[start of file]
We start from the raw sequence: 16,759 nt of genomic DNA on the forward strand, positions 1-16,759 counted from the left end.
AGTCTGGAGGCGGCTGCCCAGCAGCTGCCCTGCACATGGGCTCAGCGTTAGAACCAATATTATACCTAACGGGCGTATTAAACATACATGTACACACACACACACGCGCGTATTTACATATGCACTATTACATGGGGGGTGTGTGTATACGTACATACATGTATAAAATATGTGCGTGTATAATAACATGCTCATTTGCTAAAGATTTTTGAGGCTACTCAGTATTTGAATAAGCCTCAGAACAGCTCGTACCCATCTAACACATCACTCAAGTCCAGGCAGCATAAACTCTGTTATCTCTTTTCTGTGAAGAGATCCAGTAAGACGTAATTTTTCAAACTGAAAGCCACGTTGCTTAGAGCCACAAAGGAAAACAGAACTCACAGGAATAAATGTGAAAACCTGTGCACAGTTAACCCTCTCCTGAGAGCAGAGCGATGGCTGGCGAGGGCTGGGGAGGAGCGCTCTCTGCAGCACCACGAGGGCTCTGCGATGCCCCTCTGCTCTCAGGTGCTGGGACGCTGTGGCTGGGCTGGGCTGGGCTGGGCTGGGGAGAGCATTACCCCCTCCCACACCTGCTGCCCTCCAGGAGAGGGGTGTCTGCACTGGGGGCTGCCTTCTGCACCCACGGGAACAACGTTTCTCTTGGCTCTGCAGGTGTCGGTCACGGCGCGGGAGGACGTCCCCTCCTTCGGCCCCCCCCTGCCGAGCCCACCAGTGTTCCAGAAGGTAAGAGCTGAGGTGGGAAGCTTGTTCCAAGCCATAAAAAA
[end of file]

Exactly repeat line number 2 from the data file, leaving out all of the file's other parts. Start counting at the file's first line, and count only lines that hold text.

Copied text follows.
AGTCTGGAGGCGGCTGCCCAGCAGCTGCCCTGCACATGGGCTCAGCGTTAGAACCAATATTATACCTAACGGGCGTATTAAACATACATGTACACACACACACACGCGCGTATTTACATATGCACTATTACATGGGGGGTGTGTGTATACGTACATACATGTATAAAATATGTGCGTGTATAATAACATGCTCATTTGCTAAAGATTTTTGAGGCTACTCAGTATTTGAATAAGCCTCAGAACAGCTCGTACCCATCTAACACATCACTCAAGTCCAGGCAGCATAAACTCTGTTATCTCTTTTCTGTGAAGAGATCCAGTAAGACGTAATTTTTCAAACTGAAAGCCACGTTGCTTAGAGCCACAAAGGAAAACAGAACTCACAGGAATAAATGTGAAAACCTGTGCACAGTTAACCCTCTCCTGAGAGCAGAGCGATGGCTGGCGAGGGCTGGGGAGGAGCGCTCTCTGCAGCACCACGAGGGCTCTGCGATGCCCCTCTGCTCTCAGGTGCTGGGACGCTGTGGCTGGGCTGGGCTGGGCTGGGCTGGGGAGAGCATTACCCCCTCCCACACCTGCTGCCCTCCAGGAGAGGGGTGTCTGCACTGGGGGCTGCCTTCTGCACCCACGGGAACAACGTTTCTCTTGGCTCTGCAGGTGTCGGTCACGGCGCGGGAGGACGTCCCCTCCTTCGGCCCCCCCCTGCCGAGCCCACCAGTGTTCCAGAAGGTAAGAGCTGAGGTGGGAAGCTTGTTCCAAGCCATAAAAAA